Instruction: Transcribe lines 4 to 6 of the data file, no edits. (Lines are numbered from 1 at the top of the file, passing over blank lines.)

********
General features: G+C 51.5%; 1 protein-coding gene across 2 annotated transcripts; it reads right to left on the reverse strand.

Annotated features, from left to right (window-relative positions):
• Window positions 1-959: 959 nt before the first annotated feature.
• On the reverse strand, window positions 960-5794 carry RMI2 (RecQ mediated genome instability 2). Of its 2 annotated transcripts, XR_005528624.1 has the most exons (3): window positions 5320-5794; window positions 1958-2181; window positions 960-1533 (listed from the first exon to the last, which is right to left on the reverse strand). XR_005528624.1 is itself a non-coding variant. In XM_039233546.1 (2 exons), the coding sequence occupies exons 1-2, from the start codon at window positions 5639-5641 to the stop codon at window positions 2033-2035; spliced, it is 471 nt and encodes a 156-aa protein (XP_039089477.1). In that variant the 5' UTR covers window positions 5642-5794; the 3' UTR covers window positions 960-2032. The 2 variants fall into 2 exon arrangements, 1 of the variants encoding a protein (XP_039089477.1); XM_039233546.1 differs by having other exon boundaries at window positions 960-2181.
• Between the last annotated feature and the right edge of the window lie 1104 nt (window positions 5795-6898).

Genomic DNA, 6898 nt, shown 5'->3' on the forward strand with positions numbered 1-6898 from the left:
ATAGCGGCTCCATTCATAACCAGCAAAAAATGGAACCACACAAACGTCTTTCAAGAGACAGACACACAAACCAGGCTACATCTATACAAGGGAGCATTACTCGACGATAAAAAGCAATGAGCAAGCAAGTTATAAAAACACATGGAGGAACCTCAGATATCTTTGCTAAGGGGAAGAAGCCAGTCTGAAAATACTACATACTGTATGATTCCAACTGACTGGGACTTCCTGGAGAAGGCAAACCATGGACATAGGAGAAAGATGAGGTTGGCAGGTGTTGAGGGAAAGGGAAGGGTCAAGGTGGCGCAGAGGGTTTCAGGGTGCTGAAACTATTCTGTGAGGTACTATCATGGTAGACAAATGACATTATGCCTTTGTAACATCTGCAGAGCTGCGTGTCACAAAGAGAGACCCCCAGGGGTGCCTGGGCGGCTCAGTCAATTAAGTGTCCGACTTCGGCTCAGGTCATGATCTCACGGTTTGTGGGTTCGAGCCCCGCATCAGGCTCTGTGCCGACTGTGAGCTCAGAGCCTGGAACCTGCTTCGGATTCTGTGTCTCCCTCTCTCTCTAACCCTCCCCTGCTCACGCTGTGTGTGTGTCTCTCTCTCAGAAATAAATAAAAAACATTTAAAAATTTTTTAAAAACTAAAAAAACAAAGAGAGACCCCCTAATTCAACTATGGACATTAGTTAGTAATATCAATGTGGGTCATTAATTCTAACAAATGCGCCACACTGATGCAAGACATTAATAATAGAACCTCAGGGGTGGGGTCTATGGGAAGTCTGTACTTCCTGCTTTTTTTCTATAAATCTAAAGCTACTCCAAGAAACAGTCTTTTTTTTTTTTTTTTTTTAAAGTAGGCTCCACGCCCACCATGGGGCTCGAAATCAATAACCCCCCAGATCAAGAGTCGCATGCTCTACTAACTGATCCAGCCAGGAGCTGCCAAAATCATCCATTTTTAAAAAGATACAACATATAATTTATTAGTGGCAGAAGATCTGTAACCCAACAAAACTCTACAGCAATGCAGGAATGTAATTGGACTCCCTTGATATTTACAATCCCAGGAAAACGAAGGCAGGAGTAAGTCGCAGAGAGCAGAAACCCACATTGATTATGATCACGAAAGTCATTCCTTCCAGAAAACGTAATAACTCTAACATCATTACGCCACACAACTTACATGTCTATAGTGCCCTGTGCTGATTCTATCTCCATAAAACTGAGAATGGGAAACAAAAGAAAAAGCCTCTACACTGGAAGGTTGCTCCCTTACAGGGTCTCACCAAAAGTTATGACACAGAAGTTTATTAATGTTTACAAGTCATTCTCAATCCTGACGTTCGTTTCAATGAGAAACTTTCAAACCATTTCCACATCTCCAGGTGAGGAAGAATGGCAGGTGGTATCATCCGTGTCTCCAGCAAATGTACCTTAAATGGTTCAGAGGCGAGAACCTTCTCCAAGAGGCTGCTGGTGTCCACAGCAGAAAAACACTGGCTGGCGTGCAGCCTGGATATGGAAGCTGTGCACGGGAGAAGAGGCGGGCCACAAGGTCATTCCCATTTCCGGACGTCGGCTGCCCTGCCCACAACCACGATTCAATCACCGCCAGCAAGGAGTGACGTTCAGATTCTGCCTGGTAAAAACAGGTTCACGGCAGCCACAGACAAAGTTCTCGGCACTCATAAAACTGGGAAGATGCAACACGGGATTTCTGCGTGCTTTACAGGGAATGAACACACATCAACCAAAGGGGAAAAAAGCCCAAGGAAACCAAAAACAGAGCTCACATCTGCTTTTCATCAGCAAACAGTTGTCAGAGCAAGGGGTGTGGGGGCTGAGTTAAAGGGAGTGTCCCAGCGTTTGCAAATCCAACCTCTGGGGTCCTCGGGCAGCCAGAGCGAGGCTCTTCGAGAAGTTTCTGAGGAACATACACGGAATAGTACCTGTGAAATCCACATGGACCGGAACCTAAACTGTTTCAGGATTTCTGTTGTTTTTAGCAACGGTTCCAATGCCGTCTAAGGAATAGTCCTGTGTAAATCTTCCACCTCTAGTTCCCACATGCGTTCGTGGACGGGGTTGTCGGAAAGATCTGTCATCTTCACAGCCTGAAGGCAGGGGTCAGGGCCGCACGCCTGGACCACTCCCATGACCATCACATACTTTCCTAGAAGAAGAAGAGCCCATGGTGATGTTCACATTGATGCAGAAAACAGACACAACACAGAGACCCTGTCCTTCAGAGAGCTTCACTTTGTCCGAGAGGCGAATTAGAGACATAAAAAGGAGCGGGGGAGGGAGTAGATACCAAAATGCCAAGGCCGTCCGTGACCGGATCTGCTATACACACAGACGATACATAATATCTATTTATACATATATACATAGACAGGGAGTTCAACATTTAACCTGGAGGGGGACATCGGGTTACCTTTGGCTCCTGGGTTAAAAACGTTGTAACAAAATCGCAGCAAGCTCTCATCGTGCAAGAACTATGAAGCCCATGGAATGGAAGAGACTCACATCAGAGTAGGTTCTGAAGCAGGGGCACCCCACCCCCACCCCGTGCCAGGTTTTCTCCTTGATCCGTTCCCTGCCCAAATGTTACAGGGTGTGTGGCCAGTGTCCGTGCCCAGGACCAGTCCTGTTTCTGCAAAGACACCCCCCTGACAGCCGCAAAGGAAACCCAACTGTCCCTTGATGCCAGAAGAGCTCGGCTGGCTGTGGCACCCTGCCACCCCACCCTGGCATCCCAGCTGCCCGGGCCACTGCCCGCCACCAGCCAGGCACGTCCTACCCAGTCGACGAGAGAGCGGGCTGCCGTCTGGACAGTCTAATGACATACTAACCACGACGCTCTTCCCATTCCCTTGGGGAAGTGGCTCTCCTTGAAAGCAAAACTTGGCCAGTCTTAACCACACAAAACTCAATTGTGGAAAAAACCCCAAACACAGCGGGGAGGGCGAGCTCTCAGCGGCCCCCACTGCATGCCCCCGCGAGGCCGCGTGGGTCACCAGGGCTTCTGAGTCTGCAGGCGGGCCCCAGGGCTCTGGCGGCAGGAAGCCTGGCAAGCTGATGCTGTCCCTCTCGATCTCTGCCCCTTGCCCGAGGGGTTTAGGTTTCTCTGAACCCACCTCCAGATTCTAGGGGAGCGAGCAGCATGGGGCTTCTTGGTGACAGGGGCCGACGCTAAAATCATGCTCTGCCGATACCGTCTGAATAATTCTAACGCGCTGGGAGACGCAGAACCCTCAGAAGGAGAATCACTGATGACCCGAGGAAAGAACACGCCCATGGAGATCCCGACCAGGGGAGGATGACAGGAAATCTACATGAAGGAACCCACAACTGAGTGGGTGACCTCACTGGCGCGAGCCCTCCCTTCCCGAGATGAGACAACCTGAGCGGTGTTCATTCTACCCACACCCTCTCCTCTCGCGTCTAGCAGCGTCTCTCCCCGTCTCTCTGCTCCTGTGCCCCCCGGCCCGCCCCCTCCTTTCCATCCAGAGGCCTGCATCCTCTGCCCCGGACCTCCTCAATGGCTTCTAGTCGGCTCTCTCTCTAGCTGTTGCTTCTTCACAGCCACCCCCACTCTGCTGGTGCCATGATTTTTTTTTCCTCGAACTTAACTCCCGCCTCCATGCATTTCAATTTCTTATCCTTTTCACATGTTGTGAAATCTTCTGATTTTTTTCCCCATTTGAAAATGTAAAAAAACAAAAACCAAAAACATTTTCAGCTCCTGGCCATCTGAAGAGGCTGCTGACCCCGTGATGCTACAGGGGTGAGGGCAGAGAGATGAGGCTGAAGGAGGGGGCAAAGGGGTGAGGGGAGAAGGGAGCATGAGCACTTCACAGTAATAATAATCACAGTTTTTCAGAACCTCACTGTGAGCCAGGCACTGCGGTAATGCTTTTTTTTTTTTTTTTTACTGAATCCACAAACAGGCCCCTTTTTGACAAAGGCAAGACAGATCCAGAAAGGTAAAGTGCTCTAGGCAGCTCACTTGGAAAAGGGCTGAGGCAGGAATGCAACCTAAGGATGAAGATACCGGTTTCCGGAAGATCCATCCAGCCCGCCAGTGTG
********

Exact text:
• On the reverse strand, window positions 960-5794 carry RMI2 (RecQ mediated genome instability 2). Of its 2 annotated transcripts, XR_005528624.1 has the most exons (3): window positions 5320-5794; window positions 1958-2181; window positions 960-1533 (listed from the first exon to the last, which is right to left on the reverse strand). XR_005528624.1 is itself a non-coding variant. In XM_039233546.1 (2 exons), the coding sequence occupies exons 1-2, from the start codon at window positions 5639-5641 to the stop codon at window positions 2033-2035; spliced, it is 471 nt and encodes a 156-aa protein (XP_039089477.1). In that variant the 5' UTR covers window positions 5642-5794; the 3' UTR covers window positions 960-2032. The 2 variants fall into 2 exon arrangements, 1 of the variants encoding a protein (XP_039089477.1); XM_039233546.1 differs by having other exon boundaries at window positions 960-2181.
• Between the last annotated feature and the right edge of the window lie 1104 nt (window positions 5795-6898).

Genomic DNA, 6898 nt, shown 5'->3' on the forward strand with positions numbered 1-6898 from the left: